But Lebanese General Security official told AFP that those deported were wanted for common law not political offences.
"These people were handed over to the Syrian authorities because they had problems with the judiciary and had committed crimes, and as far as we know they were not political activists," the official said.
"If they were, we would not have deported them."
and the US probably has CIA shoes and Special /forces boots on the ground in Turkey , Jordan and perhaps even Syria.....

Obama inks 'secret order' to aid Syria rebels
New order broadly permits CIA and other US agencies to support rebels seeking to depose Bashar al-Assad from power.
Last Modified: 02 Aug 2012 09:26

US and Western officials have noted improvements in the coherence of the Syrian armed opposition [AFP]
US President Barack Obama has signed a secret order authorising US support for rebels seeking to depose Syrian President Bashar al-Assad and his government, Reuters news agency said quoting sources familiar with the matter.
Obama's order, approved earlier this year and known as an intelligence "finding", broadly permits the CIA and other US agencies to provide aid that could help the rebels dislodge Assad from power.
The shift towards supporting Assad's armed opponents intensified following last month's failure of the UN Security Council to agree on tougher sanctions against the Damascus government.
The full extent of clandestine support that agencies like the CIA might be providing also is unclear. White House spokesman Tommy Vietor declined comment on the matter.
The White House has apparently stopped short of giving the rebels lethal weapons, even as some US allies have been doing just that.
US and European officials have said that there have been noticeable improvements in the coherence and effectiveness of Syrian rebel groups in the past few weeks. That represents a significant change in assessments of the rebels by Western officials, who previously characterised Assad's opponents as a disorganised.
Overt support
Separately from the president's secret order, the Obama administration has stated publicly that it is providing some backing for Assad's opponents.
The State Department said on Wednesday the US government had set aside a total of $25m for "non-lethal" assistance to the rebels.
A US official said that was mostly for communications equipment, including encrypted radios.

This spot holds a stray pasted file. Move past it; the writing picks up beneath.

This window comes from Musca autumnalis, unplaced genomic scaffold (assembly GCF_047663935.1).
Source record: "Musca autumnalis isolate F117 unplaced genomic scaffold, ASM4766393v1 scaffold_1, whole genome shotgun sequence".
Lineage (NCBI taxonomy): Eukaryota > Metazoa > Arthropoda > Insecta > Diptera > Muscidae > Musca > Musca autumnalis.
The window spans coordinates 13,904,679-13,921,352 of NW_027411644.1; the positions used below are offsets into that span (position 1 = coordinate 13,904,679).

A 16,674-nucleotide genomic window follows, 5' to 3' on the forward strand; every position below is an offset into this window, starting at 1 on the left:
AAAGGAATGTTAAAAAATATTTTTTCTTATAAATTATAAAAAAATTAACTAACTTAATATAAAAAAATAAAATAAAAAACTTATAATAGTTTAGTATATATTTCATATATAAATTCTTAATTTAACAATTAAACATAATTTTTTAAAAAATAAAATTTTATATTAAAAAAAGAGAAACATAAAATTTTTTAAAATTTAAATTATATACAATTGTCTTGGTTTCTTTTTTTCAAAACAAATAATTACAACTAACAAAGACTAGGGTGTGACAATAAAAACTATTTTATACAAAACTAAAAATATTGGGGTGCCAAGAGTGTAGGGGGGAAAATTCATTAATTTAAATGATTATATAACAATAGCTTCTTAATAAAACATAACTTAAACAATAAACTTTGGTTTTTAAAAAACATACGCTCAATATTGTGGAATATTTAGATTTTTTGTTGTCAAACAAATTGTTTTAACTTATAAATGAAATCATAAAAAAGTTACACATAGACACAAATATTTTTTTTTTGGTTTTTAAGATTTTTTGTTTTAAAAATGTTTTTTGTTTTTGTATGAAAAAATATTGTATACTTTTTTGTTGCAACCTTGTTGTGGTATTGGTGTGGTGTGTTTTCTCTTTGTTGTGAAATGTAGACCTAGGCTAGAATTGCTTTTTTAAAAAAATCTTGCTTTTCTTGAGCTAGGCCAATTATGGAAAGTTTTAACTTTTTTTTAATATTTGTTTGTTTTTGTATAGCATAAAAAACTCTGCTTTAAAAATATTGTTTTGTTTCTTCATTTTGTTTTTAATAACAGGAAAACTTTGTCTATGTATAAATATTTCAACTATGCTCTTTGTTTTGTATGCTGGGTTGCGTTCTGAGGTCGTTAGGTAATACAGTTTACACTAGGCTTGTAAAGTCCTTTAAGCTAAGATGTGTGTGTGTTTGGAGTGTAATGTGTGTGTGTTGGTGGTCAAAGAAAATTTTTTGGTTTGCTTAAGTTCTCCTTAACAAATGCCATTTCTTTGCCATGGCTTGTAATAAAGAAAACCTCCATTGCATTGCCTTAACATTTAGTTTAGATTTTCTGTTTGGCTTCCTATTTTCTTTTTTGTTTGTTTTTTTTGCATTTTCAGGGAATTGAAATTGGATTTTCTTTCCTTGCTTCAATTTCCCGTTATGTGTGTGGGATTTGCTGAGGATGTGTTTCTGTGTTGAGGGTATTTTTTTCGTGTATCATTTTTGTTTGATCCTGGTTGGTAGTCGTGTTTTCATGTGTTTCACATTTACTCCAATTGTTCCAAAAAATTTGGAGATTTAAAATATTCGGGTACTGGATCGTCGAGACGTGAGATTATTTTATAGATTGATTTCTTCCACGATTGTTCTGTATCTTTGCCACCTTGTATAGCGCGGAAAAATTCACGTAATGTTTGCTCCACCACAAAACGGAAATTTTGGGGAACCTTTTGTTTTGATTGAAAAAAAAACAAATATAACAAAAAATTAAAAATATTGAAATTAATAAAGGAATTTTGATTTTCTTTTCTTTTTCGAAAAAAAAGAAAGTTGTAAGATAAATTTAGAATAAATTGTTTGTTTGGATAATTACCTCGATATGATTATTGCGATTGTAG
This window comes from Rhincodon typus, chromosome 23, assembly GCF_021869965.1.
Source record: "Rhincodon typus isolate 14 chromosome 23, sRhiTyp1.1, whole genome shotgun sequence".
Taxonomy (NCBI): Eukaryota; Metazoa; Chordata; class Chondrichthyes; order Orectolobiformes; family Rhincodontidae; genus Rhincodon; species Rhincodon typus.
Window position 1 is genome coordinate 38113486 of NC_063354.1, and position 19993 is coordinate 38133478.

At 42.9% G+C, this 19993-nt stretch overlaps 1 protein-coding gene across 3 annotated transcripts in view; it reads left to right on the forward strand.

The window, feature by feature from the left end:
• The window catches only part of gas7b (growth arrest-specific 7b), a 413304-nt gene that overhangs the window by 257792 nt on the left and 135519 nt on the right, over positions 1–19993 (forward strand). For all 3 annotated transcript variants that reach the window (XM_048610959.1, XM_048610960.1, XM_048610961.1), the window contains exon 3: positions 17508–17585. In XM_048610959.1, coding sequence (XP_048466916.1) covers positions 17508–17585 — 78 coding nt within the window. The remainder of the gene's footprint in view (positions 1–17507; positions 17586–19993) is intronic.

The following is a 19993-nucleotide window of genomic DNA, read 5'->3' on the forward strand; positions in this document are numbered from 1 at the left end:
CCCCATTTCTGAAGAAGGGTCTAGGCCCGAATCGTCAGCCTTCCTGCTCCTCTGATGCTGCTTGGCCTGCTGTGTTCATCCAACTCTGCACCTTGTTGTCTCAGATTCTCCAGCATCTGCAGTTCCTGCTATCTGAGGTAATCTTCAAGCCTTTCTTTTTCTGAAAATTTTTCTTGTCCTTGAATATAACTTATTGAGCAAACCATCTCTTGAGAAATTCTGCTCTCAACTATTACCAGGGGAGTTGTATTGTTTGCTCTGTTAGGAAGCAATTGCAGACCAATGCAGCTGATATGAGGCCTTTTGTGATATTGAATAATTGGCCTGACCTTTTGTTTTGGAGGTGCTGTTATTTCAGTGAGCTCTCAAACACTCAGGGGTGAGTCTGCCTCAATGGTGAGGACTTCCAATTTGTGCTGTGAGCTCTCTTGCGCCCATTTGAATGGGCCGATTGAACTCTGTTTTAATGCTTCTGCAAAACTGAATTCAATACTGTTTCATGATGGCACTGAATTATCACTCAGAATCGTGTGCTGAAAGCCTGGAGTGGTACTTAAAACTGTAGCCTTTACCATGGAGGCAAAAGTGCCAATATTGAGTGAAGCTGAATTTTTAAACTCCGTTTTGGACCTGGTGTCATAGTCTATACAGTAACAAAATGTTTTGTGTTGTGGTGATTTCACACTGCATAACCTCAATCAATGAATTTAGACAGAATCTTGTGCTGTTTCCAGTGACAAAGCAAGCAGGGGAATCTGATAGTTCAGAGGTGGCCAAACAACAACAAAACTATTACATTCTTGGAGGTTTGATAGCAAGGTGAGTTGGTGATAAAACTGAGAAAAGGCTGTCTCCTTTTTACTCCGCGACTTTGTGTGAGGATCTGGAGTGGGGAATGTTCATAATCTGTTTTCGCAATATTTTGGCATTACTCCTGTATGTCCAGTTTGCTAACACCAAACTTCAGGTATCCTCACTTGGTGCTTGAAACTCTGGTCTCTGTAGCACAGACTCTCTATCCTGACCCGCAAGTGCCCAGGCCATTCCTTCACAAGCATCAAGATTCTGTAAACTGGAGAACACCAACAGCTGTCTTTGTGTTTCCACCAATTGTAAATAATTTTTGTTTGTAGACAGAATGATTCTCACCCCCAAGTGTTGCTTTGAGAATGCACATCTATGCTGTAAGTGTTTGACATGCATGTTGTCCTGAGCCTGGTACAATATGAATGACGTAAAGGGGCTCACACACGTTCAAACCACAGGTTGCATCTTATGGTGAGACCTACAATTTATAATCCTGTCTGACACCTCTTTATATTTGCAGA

The State Department also says the US has set aside $64m in humanitarian assistance for the Syrian people, including contributions to the World Food Program, the International Committee of the Red Cross and other aid agencies.
'Nerve centre'
A US government source acknowledged that under provisions of the presidential finding, the US was collaborating with a secret command centre operated by Turkey and its allies.
Last week, Reuters reported that, along with Saudi Arabia and Qatar, Turkey had established a secret base near the Syrian border to help direct vital military and communications support to Assad's opponents.

This "nerve centre" is in Adana, a city in southern Turkey about 100km from the Syrian border, which is also home to Incirlik, a US airbase where US military and intelligence agencies maintain a substantial presence.
In-depth coverage of escalating violence across Syria
Turkish authorities are said to be increasingly involved in providing Syrian rebels with training and possibly equipment.
European government sources said wealthy families in Saudi Arabia and Qatar were providing significant financing to the rebels. Senior officials of the Saudi and Qatari governments have publicly called for Assad's departure.
On Tuesday, reports emerged that the Free Syrian Army had obtained nearly two dozen surface-to-air missiles, weapons that could be used against Assad's helicopters and fixed-wing aircraft.
Syrian government armed forces have employed such air power more extensively in recent days.
NBC network said the shoulder-fired missiles, also known as MANPADs, had been delivered to the rebels via Turkey.
On Wednesday, however, Bassam al-Dada, a political adviser to the Free Syrian Army, denied the NBC report, telling the Arabic-language TV network Al-Arabiya that the group had "not obtained any such weapons at all".
US government sources said they could not confirm the MANPADs deliveries, but could not rule them out either.
Current and former US and European officials previously said that weapons supplies, which were being organised and financed by Qatar and Saudi Arabia, were largely limited to guns and a limited number of anti-tank weapons, such as bazookas.